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Protecting Online Freedom

(FILE) A lock icon on an Internet Explorer browser
(FILE) A lock icon on an Internet Explorer browser

"If we don't shape the future of the Internet in a way that aligns with our values, autocratic countries will," said State Secretary Antony Blinken.

Protecting Online Freedom
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Digital technologies have the potential to accelerate economic growth; to promote openness, transparency, and access to information; and to advance peace and security. But they can also be, and are, abused by repressive governments in their efforts to control populations, to stifle dissent, to throttle the flow of information and disseminate disinformation, and to keep tabs on opposing voices and censor them.

That is why the Freedom Online Coalition was established in 2011 at the initiative of the Dutch Foreign Ministry. Today the Coalition has 35 members across five continents.

“The Freedom Online Coalition is the only international group of countries specifically dedicated to supporting and advancing respect for human rights online and in digital contexts,” said State Department Spokesperson Ned Price. “Its purpose is to protect the promise of the internet as an open, interoperable, secure, and reliable global ‘network of networks’ and to ensure that the same human rights that people have offline are protected online.”

This year, the United States assumed the leadership of the Freedom Online Coalition. “As the United States assumes the chair of this group for the first time since its creation in 2011, we're focused on making the coalition even more effective in advancing the promise of the Internet and mitigating its perils,” said Secretary of State Antony Blinken.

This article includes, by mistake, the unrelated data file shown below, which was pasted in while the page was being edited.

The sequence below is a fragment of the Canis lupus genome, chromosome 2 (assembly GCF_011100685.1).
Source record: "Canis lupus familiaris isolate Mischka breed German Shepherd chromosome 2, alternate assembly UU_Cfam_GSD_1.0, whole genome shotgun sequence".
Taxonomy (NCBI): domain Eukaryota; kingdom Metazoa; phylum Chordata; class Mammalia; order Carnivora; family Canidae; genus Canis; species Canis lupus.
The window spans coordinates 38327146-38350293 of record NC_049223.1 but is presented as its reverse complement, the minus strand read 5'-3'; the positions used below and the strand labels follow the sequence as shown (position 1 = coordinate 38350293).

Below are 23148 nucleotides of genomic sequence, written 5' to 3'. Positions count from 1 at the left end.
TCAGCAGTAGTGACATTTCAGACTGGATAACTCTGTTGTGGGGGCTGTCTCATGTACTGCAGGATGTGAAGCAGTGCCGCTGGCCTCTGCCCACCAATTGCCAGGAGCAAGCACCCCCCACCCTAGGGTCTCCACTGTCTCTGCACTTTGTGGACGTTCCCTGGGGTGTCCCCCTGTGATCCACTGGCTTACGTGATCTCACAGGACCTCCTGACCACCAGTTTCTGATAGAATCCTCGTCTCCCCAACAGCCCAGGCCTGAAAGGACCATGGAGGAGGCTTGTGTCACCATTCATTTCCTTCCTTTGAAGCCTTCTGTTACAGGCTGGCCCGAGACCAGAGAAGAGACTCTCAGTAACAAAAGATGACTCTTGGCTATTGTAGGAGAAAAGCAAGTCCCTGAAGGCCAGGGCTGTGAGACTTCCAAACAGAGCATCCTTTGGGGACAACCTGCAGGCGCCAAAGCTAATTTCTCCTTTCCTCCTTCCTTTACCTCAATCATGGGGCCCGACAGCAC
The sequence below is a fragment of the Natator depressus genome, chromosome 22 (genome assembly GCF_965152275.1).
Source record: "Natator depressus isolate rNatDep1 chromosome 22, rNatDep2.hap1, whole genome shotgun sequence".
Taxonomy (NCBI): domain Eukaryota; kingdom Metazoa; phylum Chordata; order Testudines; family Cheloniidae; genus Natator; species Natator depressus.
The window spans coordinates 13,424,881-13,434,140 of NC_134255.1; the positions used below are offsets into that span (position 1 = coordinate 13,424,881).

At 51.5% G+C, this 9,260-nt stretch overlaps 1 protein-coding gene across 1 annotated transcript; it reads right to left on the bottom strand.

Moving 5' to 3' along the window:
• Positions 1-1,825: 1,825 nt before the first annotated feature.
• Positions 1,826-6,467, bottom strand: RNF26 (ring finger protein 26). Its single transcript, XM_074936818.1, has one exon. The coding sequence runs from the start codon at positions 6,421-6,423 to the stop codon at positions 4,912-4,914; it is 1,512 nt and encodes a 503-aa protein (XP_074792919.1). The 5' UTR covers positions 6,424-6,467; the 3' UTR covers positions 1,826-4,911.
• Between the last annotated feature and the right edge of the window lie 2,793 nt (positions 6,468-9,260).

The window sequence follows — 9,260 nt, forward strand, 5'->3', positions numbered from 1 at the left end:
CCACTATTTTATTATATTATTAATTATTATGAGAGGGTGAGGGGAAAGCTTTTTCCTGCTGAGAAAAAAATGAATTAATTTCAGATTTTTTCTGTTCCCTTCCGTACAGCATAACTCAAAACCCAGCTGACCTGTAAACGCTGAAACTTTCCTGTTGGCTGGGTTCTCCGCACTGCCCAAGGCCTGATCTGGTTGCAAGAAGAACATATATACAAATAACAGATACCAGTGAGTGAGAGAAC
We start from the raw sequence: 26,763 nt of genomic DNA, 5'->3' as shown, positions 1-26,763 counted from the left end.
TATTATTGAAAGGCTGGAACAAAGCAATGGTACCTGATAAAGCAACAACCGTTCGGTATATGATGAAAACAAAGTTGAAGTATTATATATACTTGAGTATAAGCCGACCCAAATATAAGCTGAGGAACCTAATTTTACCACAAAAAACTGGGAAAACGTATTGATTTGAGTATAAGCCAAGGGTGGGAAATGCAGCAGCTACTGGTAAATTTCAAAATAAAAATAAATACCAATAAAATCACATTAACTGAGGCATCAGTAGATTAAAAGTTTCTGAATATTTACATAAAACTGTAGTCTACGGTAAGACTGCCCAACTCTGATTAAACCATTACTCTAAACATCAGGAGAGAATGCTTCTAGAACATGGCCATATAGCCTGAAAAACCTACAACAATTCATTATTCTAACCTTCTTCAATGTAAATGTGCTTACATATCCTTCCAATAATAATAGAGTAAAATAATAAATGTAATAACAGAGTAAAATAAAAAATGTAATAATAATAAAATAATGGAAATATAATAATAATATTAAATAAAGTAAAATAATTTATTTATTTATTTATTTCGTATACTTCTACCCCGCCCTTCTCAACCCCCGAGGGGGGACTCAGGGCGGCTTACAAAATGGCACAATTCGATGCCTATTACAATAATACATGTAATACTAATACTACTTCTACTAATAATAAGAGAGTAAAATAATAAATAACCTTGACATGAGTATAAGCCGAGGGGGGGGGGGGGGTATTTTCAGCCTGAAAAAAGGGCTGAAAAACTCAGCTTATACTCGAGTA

“First, we'll stay focused on the Coalition's core mission of protecting fundamental freedoms, including through working with likeminded governments, civil society groups, tech companies and citizens to counter disruptions to Internet access,” he said.

“Second, we will stand up to and build resilience against the misuse of digital technologies and digital repression,” said Secretary Blinken. “Our governments can take steps to put in place guardrails that protect human rights when governments use surveillance technologies.”

“Third, we'll work to shape the norms and rules around emerging technologies, such as the responsible development and use of artificial intelligence and enforce those that already exist. Fourth, we'll continue to strengthen digital inclusion and promote safe online spaces, particularly for women and girls, LGBTQ plus people, ethnic, racial and religious minorities, people with disabilities and other marginalized groups,” he said.

“We find ourselves at a defining moment for the future of the Internet since its creation,” said Secretary Blinken. “We'll act with urgency and purpose because if we don't shape the future of the Internet in a way that aligns with our values, autocratic countries will.”